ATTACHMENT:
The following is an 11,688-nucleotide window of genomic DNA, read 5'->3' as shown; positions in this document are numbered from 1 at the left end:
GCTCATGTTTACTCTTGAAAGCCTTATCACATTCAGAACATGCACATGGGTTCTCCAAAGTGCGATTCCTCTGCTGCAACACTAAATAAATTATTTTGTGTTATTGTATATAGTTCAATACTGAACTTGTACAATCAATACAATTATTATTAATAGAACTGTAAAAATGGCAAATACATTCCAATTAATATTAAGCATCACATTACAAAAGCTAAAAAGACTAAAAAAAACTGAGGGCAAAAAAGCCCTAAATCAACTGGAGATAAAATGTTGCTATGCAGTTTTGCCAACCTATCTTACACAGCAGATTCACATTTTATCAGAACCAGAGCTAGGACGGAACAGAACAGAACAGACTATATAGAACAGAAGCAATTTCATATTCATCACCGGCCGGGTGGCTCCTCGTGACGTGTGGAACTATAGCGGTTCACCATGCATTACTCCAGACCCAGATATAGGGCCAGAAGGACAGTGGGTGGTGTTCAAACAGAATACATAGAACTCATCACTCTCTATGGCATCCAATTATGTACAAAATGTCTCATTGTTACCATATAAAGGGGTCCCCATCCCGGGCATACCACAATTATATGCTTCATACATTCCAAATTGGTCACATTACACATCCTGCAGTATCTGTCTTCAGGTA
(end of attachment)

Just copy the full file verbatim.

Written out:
The following is an 11,688-nucleotide window of genomic DNA, read 5'->3' as shown; positions in this document are numbered from 1 at the left end:
GCTCATGTTTACTCTTGAAAGCCTTATCACATTCAGAACATGCACATGGGTTCTCCAAAGTGCGATTCCTCTGCTGCAACACTAAATAAATTATTTTGTGTTATTGTATATAGTTCAATACTGAACTTGTACAATCAATACAATTATTATTAATAGAACTGTAAAAATGGCAAATACATTCCAATTAATATTAAGCATCACATTACAAAAGCTAAAAAGACTAAAAAAAACTGAGGGCAAAAAAGCCCTAAATCAACTGGAGATAAAATGTTGCTATGCAGTTTTGCCAACCTATCTTACACAGCAGATTCACATTTTATCAGAACCAGAGCTAGGACGGAACAGAACAGAACAGACTATATAGAACAGAAGCAATTTCATATTCATCACCGGCCGGGTGGCTCCTCGTGACGTGTGGAACTATAGCGGTTCACCATGCATTACTCCAGACCCAGATATAGGGCCAGAAGGACAGTGGGTGGTGTTCAAACAGAATACATAGAACTCATCACTCTCTATGGCATCCAATTATGTACAAAATGTCTCATTGTTACCATATAAAGGGGTCCCCATCCCGGGCATACCACAATTATATGCTTCATACATTCCAAATTGGTCACATTACACATCCTGCAGTATCTGTCTTCAGGTA